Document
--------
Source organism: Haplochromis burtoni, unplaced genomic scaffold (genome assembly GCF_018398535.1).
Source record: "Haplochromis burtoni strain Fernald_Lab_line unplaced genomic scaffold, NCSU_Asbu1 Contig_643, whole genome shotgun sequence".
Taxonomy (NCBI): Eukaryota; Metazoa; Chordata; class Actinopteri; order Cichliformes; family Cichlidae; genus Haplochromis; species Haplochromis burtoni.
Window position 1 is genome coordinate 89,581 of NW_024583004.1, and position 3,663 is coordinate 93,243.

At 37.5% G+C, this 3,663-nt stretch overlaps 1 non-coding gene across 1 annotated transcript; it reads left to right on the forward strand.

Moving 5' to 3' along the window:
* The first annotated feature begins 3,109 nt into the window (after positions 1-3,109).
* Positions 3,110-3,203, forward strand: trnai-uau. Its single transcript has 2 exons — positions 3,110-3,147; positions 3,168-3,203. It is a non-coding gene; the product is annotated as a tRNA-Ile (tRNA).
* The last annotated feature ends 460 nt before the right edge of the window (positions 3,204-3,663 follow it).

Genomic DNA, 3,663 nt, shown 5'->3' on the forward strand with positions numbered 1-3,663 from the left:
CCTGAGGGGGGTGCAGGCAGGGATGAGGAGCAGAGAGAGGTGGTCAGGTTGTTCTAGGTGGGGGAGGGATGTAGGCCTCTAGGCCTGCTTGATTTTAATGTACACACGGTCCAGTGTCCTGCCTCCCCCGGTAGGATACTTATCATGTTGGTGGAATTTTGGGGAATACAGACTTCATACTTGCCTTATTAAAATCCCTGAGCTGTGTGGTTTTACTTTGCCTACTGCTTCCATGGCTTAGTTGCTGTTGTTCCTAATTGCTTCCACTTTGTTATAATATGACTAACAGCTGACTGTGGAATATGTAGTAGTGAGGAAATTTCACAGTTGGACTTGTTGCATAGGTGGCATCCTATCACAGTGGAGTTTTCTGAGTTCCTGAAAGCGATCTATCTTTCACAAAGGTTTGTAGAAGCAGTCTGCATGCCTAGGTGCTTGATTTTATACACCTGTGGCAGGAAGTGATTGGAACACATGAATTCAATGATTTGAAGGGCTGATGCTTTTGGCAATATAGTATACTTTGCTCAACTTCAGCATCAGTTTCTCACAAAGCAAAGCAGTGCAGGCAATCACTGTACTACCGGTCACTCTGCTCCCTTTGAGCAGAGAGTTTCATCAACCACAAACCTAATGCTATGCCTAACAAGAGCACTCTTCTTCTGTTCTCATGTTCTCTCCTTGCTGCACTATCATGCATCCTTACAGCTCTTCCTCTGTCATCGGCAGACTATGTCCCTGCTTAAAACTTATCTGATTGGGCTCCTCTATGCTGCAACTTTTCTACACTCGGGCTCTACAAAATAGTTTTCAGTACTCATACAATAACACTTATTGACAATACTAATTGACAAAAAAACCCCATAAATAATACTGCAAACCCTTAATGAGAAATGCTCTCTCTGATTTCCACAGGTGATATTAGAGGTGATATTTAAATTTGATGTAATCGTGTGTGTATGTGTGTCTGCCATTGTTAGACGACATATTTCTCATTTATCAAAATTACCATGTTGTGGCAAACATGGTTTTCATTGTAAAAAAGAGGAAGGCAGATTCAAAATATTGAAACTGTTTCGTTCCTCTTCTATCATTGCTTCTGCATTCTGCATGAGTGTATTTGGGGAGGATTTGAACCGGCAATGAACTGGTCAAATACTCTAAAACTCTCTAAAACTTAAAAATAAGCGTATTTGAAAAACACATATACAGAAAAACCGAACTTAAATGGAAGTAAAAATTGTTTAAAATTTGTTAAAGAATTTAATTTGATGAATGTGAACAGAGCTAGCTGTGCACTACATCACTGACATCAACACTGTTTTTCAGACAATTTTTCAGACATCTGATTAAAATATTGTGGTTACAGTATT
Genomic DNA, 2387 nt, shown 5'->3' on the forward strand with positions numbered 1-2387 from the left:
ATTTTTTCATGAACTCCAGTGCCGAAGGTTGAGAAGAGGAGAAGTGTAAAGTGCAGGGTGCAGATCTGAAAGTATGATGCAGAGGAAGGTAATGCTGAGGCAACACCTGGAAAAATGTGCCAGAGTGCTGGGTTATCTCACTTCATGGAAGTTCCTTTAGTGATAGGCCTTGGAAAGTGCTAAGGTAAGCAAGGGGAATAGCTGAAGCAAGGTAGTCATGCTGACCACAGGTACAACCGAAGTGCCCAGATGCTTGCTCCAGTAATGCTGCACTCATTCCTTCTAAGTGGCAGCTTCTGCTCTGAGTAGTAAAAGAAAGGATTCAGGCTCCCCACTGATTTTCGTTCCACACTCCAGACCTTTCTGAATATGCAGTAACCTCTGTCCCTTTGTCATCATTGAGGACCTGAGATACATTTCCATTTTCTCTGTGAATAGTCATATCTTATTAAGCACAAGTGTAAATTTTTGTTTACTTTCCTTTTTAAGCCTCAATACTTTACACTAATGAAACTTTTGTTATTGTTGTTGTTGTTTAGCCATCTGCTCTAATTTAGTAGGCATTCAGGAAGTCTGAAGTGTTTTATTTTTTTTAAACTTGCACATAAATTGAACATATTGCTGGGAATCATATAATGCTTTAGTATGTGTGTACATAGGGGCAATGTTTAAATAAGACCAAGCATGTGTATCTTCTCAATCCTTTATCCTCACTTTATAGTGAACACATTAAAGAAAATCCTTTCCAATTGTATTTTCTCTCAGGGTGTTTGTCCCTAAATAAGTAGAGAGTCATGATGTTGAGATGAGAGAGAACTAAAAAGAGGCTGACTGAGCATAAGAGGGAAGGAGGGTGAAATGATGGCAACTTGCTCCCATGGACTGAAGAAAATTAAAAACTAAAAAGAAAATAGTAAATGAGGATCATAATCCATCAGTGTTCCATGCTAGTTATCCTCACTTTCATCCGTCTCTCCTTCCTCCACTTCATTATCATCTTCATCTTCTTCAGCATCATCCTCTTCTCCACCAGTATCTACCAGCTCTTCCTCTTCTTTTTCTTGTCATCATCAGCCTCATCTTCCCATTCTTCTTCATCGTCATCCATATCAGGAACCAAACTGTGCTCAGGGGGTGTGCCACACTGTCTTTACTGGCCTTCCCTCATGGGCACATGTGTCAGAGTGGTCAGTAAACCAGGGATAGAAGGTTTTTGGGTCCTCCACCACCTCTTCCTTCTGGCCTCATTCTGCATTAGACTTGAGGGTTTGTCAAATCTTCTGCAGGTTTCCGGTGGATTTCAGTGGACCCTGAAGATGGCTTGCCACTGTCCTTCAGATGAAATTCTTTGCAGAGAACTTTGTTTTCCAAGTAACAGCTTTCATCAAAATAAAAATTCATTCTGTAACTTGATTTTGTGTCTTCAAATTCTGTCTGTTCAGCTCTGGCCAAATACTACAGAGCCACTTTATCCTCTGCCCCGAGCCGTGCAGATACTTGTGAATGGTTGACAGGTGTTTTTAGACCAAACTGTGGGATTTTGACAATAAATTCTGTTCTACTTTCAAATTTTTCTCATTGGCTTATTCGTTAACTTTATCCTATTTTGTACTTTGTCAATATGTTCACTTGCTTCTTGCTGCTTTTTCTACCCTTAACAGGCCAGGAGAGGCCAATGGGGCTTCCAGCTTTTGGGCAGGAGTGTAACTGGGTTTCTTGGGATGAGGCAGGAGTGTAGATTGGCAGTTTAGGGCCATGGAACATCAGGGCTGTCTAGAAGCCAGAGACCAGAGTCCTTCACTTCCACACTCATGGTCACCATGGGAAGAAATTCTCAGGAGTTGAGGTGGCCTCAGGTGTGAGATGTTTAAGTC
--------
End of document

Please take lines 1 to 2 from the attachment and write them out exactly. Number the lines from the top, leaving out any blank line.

Source organism: Haplochromis burtoni, unplaced genomic scaffold (genome assembly GCF_018398535.1).
Source record: "Haplochromis burtoni strain Fernald_Lab_line unplaced genomic scaffold, NCSU_Asbu1 Contig_643, whole genome shotgun sequence".